Philippine Politics is curious and intriguing, interesting and entertaining – and particularly detestable as well as disgusting. Philippine politics is not simply for the vicious but also for the avaricious, not merely for those wanting to serve but the more so, for those wanting to be served much and well. Philippine politics is the origin of wonderful promises and as well as the cause of big disappointments productive of misery and poverty.
Philippine Politics is not simply the purveyor of hope but likewise the cause of despair. It is the jumping board of gross graft and corrupt practices instead of a response to the call of what is right, proper, and just. Philippine politics is anything but admirable even for those harboring optimism – if not hallucination. Would that it were otherwise. And would that following thoughts and impressions were but in the realm of fallacy:
It is a great business. While there are exceptions, most, however, enter the sphere of Philippine politics not really to render public service but to ascertain fast and fruitful self-service. This is precisely why it is very much worth making all the required capital investments in seeking elective public office whereas politics in the Philippine is a very profitable investment. Poor Filipino politicians are a rare breed. They are the picture of few small needles in a huge haystack.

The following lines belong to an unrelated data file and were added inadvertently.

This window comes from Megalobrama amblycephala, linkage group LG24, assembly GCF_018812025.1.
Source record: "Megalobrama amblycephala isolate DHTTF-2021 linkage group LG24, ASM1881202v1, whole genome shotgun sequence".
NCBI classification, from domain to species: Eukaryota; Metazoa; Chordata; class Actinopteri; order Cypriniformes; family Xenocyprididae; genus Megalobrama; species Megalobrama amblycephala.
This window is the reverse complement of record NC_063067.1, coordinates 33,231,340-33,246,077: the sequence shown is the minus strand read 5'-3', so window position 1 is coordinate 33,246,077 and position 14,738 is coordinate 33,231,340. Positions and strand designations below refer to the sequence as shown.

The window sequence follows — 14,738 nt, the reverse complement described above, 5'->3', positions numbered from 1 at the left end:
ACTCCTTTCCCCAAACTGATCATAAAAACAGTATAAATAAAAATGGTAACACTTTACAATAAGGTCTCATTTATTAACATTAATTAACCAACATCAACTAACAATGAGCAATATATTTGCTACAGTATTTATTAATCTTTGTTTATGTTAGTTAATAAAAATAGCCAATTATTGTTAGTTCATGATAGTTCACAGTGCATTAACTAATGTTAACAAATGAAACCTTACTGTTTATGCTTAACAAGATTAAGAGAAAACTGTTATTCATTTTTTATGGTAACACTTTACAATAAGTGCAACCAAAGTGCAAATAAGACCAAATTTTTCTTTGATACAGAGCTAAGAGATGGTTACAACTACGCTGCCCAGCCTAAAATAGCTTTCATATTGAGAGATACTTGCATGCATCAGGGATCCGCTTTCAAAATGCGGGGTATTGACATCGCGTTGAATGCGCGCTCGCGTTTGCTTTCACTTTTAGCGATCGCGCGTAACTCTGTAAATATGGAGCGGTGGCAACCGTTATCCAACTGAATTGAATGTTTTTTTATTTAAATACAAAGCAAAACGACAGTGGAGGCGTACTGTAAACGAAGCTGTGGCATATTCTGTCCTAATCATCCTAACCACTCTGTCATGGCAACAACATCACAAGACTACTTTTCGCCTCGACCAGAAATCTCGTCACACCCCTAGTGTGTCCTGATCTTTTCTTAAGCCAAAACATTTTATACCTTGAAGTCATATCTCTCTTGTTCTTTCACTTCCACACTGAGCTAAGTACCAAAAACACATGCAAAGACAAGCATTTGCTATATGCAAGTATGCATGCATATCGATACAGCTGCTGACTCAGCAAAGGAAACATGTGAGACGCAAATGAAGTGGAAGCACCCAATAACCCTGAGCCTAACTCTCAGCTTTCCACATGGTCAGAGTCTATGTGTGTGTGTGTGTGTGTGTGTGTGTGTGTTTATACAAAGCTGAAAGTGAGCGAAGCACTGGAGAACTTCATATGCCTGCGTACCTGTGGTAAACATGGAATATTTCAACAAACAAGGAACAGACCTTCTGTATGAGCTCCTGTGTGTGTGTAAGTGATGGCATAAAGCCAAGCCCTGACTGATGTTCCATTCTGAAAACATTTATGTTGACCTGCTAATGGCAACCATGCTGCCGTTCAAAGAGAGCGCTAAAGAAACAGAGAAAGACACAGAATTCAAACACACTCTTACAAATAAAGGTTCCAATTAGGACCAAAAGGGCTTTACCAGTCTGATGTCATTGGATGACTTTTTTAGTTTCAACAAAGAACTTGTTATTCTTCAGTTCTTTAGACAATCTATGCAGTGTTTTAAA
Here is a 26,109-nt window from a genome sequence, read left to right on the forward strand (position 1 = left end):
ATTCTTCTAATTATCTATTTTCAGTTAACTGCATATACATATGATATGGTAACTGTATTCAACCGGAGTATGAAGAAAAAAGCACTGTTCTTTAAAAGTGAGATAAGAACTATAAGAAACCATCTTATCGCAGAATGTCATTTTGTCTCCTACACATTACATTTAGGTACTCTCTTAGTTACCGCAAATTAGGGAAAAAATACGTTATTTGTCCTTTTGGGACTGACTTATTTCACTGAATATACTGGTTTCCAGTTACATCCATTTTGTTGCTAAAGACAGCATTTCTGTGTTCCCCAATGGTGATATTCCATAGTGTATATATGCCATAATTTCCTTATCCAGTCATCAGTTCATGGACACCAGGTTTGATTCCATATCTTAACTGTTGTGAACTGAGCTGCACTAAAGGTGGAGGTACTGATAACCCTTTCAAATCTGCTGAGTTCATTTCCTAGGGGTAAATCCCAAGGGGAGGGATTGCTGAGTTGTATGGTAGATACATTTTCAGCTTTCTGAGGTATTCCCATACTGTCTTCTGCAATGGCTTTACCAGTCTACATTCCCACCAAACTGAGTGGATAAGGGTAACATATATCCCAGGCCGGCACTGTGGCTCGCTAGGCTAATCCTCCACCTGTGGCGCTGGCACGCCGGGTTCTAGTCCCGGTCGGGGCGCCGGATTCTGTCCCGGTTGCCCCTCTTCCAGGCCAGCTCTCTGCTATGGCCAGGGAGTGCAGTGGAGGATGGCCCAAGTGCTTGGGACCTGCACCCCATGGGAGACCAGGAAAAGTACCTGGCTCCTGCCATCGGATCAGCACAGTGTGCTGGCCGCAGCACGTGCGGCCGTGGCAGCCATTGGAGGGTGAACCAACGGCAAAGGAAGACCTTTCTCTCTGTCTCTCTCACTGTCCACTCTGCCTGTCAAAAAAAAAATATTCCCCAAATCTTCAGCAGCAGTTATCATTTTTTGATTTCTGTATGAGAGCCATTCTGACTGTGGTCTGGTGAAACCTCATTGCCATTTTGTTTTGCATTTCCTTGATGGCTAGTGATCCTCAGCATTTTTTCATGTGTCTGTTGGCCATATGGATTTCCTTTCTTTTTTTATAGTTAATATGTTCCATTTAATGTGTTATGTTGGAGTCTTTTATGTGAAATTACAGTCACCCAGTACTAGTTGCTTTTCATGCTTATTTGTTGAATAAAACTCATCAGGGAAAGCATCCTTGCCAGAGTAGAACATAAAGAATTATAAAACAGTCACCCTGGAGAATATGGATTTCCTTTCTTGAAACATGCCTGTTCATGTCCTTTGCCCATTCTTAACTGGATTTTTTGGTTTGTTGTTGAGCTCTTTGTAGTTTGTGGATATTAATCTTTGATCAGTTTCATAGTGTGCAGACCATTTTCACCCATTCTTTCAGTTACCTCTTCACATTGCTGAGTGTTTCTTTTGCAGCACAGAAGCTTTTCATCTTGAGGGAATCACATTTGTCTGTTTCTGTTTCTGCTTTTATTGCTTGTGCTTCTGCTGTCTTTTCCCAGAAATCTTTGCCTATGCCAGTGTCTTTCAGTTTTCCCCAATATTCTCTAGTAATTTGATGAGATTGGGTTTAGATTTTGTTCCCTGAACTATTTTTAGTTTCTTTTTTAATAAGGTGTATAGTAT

It is a distinctly advantageous way of life. Philippine politics is not only a convenient and advantageous way of making a living. It is also a highly profitable means of livelihood. This is why it is primarily the wealthy who aspire for, who hold on and cling to political positions. They have many family interests to protect, a good number of clan concerns to promote. Politicians need only talk much and act well – and the beneficial returns are many and spectacular.
It is an addictive adventure. It is not true that the maxim “Once a boy scout, always a boy scout,” is an exclusive claim and principle of scouting. There is the living and vibrant reality that once a politician, always a politician. Otherwise, it would be hard to explain the so-called “political dynasties.” How true it is that Philippine politics is very addictive indeed. Husband and wife and kid, father and son and daughter etc. etc. all in politics – these are but few examples of the living proofs that politics is addictive.
Would that Filipino politicians think of and work for the country – not for themselves! Would that they dedicate themselves to the socio-economic development of the Philippines – not that of their family and clan! Would that Philippine politics be for the public welfare and the common good – not for dynastic well-being and progress!
The People of the Philippines can dream, can’t they?